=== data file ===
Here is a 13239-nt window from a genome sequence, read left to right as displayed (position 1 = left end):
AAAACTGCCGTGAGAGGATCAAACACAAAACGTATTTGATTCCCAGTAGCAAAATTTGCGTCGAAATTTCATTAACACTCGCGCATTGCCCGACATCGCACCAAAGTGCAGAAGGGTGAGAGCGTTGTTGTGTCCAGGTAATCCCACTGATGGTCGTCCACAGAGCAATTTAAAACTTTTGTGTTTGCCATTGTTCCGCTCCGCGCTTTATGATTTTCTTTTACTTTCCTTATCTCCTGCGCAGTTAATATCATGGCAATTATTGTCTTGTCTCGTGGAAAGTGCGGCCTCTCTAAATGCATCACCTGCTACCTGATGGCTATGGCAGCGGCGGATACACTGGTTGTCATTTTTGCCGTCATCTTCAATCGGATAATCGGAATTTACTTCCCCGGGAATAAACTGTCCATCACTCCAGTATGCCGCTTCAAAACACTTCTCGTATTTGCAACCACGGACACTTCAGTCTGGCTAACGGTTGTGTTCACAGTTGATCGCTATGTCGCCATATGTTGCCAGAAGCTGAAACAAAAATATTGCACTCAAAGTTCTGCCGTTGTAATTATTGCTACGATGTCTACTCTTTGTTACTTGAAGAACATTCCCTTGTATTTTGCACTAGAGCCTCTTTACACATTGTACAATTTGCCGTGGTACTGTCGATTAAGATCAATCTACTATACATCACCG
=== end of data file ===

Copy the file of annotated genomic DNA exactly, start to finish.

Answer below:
Here is a 13239-nt window from a genome sequence, read left to right as displayed (position 1 = left end):
AAAACTGCCGTGAGAGGATCAAACACAAAACGTATTTGATTCCCAGTAGCAAAATTTGCGTCGAAATTTCATTAACACTCGCGCATTGCCCGACATCGCACCAAAGTGCAGAAGGGTGAGAGCGTTGTTGTGTCCAGGTAATCCCACTGATGGTCGTCCACAGAGCAATTTAAAACTTTTGTGTTTGCCATTGTTCCGCTCCGCGCTTTATGATTTTCTTTTACTTTCCTTATCTCCTGCGCAGTTAATATCATGGCAATTATTGTCTTGTCTCGTGGAAAGTGCGGCCTCTCTAAATGCATCACCTGCTACCTGATGGCTATGGCAGCGGCGGATACACTGGTTGTCATTTTTGCCGTCATCTTCAATCGGATAATCGGAATTTACTTCCCCGGGAATAAACTGTCCATCACTCCAGTATGCCGCTTCAAAACACTTCTCGTATTTGCAACCACGGACACTTCAGTCTGGCTAACGGTTGTGTTCACAGTTGATCGCTATGTCGCCATATGTTGCCAGAAGCTGAAACAAAAATATTGCACTCAAAGTTCTGCCGTTGTAATTATTGCTACGATGTCTACTCTTTGTTACTTGAAGAACATTCCCTTGTATTTTGCACTAGAGCCTCTTTACACATTGTACAATTTGCCGTGGTACTGTCGATTAAGATCAATCTACTATACATCACCG